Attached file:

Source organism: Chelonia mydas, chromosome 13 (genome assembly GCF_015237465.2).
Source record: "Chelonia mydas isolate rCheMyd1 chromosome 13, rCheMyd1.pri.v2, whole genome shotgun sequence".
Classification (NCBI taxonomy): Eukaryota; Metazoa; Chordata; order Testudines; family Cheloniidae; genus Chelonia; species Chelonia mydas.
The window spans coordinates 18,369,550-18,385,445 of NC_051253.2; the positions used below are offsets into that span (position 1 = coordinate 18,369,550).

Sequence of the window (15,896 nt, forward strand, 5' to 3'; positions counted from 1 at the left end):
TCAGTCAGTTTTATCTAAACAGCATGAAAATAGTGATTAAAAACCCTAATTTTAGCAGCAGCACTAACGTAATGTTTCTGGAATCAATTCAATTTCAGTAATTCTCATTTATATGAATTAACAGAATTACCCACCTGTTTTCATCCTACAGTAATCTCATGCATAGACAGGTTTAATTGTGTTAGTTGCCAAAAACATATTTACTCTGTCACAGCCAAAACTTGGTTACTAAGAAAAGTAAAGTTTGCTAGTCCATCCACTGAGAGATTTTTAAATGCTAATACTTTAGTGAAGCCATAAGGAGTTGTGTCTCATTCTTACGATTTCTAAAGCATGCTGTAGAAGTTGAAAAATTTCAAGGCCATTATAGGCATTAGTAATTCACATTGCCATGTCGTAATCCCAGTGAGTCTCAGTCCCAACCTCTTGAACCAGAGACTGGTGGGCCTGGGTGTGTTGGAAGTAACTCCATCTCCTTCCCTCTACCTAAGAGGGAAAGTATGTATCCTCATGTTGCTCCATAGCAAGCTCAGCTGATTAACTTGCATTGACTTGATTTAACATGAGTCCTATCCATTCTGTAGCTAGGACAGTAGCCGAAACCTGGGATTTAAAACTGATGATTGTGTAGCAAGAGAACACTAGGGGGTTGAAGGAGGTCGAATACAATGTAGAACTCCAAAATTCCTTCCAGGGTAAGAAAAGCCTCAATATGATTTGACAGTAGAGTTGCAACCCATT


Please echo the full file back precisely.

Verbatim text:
Source organism: Chelonia mydas, chromosome 13 (genome assembly GCF_015237465.2).
Source record: "Chelonia mydas isolate rCheMyd1 chromosome 13, rCheMyd1.pri.v2, whole genome shotgun sequence".
Classification (NCBI taxonomy): Eukaryota; Metazoa; Chordata; order Testudines; family Cheloniidae; genus Chelonia; species Chelonia mydas.
The window spans coordinates 18,369,550-18,385,445 of NC_051253.2; the positions used below are offsets into that span (position 1 = coordinate 18,369,550).

Sequence of the window (15,896 nt, forward strand, 5' to 3'; positions counted from 1 at the left end):
TCAGTCAGTTTTATCTAAACAGCATGAAAATAGTGATTAAAAACCCTAATTTTAGCAGCAGCACTAACGTAATGTTTCTGGAATCAATTCAATTTCAGTAATTCTCATTTATATGAATTAACAGAATTACCCACCTGTTTTCATCCTACAGTAATCTCATGCATAGACAGGTTTAATTGTGTTAGTTGCCAAAAACATATTTACTCTGTCACAGCCAAAACTTGGTTACTAAGAAAAGTAAAGTTTGCTAGTCCATCCACTGAGAGATTTTTAAATGCTAATACTTTAGTGAAGCCATAAGGAGTTGTGTCTCATTCTTACGATTTCTAAAGCATGCTGTAGAAGTTGAAAAATTTCAAGGCCATTATAGGCATTAGTAATTCACATTGCCATGTCGTAATCCCAGTGAGTCTCAGTCCCAACCTCTTGAACCAGAGACTGGTGGGCCTGGGTGTGTTGGAAGTAACTCCATCTCCTTCCCTCTACCTAAGAGGGAAAGTATGTATCCTCATGTTGCTCCATAGCAAGCTCAGCTGATTAACTTGCATTGACTTGATTTAACATGAGTCCTATCCATTCTGTAGCTAGGACAGTAGCCGAAACCTGGGATTTAAAACTGATGATTGTGTAGCAAGAGAACACTAGGGGGTTGAAGGAGGTCGAATACAATGTAGAACTCCAAAATTCCTTCCAGGGTAAGAAAAGCCTCAATATGATTTGACAGTAGAGTTGCAACCCATT